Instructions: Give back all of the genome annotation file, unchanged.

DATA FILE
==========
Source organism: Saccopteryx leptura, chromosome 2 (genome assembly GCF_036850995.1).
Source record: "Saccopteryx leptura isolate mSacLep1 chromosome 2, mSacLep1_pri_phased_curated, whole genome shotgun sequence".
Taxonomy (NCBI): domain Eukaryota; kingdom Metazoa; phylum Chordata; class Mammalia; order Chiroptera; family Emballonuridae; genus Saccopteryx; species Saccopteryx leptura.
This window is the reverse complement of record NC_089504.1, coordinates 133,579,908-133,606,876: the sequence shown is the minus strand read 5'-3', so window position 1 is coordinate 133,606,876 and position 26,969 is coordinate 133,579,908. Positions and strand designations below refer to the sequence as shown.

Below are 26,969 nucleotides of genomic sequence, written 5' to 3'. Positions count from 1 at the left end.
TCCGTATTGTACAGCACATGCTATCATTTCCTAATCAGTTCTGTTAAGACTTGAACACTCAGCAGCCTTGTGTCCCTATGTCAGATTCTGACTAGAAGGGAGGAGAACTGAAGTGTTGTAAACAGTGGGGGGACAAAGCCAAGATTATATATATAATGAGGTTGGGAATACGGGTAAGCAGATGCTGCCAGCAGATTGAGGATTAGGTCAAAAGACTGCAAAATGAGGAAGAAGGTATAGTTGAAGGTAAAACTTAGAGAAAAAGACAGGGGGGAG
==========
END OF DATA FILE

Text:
Source organism: Saccopteryx leptura, chromosome 2 (genome assembly GCF_036850995.1).
Source record: "Saccopteryx leptura isolate mSacLep1 chromosome 2, mSacLep1_pri_phased_curated, whole genome shotgun sequence".
Taxonomy (NCBI): domain Eukaryota; kingdom Metazoa; phylum Chordata; class Mammalia; order Chiroptera; family Emballonuridae; genus Saccopteryx; species Saccopteryx leptura.
This window is the reverse complement of record NC_089504.1, coordinates 133,579,908-133,606,876: the sequence shown is the minus strand read 5'-3', so window position 1 is coordinate 133,606,876 and position 26,969 is coordinate 133,579,908. Positions and strand designations below refer to the sequence as shown.

Below are 26,969 nucleotides of genomic sequence, written 5' to 3'. Positions count from 1 at the left end.
TCCGTATTGTACAGCACATGCTATCATTTCCTAATCAGTTCTGTTAAGACTTGAACACTCAGCAGCCTTGTGTCCCTATGTCAGATTCTGACTAGAAGGGAGGAGAACTGAAGTGTTGTAAACAGTGGGGGGACAAAGCCAAGATTATATATATAATGAGGTTGGGAATACGGGTAAGCAGATGCTGCCAGCAGATTGAGGATTAGGTCAAAAGACTGCAAAATGAGGAAGAAGGTATAGTTGAAGGTAAAACTTAGAGAAAAAGACAGGGGGGAG